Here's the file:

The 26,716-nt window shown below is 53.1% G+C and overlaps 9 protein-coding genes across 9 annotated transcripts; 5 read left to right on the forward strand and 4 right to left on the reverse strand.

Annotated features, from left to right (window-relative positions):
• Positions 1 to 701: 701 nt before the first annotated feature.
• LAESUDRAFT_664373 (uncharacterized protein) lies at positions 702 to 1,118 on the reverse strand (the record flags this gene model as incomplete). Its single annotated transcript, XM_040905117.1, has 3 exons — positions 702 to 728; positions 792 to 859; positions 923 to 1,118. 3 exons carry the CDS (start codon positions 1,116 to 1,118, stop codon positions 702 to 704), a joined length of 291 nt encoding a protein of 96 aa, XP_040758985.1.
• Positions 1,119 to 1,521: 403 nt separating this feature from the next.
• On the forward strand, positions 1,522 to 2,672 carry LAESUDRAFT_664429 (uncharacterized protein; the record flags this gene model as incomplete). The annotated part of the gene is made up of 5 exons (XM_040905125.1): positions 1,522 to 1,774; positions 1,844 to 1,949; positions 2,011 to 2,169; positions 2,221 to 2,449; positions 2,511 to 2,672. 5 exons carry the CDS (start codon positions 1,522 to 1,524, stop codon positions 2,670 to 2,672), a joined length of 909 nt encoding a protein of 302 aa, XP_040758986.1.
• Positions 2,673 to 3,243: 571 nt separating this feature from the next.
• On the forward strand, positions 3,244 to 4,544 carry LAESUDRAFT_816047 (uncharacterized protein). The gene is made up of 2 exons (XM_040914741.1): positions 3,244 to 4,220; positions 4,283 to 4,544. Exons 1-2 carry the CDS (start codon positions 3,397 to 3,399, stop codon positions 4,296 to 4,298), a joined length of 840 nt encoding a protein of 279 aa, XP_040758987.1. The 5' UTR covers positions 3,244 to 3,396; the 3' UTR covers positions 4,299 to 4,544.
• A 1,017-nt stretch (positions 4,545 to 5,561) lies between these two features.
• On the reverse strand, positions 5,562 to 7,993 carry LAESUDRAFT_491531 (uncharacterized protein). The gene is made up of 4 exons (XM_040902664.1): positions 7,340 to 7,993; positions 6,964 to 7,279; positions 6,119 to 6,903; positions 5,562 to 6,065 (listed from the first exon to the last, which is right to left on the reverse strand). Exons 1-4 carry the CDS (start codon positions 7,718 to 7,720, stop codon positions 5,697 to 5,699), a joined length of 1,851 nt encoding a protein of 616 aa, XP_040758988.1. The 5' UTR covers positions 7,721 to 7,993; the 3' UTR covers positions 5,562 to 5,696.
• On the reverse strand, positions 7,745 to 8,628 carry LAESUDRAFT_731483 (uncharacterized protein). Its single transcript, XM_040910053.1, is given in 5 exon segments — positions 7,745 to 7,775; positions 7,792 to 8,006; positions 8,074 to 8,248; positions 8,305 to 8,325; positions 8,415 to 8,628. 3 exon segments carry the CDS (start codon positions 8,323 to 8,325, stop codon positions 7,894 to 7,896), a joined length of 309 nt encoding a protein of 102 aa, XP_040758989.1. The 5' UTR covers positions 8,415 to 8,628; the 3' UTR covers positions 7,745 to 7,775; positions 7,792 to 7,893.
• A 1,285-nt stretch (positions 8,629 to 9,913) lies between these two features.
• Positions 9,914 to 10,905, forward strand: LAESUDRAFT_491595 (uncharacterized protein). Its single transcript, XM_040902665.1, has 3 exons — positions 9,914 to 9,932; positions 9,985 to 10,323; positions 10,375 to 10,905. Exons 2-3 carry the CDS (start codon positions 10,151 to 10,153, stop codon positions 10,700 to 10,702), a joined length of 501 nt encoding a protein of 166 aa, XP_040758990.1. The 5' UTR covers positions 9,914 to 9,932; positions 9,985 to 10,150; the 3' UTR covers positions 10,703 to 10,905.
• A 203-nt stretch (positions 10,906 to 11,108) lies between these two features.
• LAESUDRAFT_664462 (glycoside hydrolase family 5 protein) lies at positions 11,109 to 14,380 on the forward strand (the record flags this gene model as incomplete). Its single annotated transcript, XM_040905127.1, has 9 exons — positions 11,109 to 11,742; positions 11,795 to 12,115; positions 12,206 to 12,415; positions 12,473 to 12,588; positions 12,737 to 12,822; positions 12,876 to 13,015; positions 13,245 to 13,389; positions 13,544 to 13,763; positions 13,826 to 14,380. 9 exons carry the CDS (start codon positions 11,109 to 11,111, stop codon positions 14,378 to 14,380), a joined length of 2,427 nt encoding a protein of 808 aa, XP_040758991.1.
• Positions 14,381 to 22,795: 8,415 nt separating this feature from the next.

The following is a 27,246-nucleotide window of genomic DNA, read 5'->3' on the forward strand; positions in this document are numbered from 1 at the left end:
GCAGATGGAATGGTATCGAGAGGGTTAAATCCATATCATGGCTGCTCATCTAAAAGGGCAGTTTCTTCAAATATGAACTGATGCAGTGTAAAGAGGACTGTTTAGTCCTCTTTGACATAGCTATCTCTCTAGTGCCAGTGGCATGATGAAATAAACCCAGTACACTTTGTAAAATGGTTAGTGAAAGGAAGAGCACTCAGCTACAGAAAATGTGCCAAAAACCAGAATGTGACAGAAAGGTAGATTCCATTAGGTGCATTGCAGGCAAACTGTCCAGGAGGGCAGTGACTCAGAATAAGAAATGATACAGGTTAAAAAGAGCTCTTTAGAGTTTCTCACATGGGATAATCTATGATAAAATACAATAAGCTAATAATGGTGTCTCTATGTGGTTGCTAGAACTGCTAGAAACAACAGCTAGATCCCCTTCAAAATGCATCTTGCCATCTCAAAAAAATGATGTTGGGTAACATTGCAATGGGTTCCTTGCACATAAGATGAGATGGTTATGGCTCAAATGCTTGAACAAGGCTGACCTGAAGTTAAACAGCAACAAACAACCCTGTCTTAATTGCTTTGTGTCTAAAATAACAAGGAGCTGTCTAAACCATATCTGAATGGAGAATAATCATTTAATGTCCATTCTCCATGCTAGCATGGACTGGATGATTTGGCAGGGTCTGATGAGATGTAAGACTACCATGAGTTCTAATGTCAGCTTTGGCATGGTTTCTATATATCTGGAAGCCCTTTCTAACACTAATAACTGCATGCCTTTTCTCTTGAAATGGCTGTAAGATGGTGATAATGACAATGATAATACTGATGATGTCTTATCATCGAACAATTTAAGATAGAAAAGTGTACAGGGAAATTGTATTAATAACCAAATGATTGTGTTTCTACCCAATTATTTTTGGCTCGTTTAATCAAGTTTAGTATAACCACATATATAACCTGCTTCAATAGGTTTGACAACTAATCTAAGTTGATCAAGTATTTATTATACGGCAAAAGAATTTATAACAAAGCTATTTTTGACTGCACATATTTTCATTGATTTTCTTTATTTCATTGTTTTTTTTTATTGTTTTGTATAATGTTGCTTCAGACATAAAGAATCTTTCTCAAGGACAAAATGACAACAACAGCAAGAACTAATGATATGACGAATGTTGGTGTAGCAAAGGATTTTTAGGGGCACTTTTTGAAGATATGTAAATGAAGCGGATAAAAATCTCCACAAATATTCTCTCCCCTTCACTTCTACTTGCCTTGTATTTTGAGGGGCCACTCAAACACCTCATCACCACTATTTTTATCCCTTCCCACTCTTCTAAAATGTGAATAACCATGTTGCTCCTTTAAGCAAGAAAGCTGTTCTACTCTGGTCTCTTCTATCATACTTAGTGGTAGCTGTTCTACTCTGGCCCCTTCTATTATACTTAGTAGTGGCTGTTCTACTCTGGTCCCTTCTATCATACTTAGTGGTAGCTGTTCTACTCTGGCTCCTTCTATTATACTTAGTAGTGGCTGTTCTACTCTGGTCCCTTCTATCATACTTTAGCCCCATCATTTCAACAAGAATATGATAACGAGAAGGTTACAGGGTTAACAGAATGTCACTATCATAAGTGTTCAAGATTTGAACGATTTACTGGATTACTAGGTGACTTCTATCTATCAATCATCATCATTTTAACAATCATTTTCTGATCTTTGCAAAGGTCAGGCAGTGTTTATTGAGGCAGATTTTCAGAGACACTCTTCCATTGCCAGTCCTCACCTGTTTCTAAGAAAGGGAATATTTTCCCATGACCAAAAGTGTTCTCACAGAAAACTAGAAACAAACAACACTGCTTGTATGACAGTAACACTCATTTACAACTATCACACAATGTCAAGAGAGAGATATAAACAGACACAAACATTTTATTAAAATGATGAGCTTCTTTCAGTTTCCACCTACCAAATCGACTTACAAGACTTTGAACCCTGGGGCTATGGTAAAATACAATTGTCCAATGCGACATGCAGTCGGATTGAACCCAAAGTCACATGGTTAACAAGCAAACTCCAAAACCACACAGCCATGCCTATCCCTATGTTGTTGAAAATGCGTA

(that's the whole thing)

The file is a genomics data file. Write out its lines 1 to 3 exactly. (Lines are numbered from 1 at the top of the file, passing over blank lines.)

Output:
The 26,716-nt window shown below is 53.1% G+C and overlaps 9 protein-coding genes across 9 annotated transcripts; 5 read left to right on the forward strand and 4 right to left on the reverse strand.

Annotated features, from left to right (window-relative positions):
• Positions 1 to 701: 701 nt before the first annotated feature.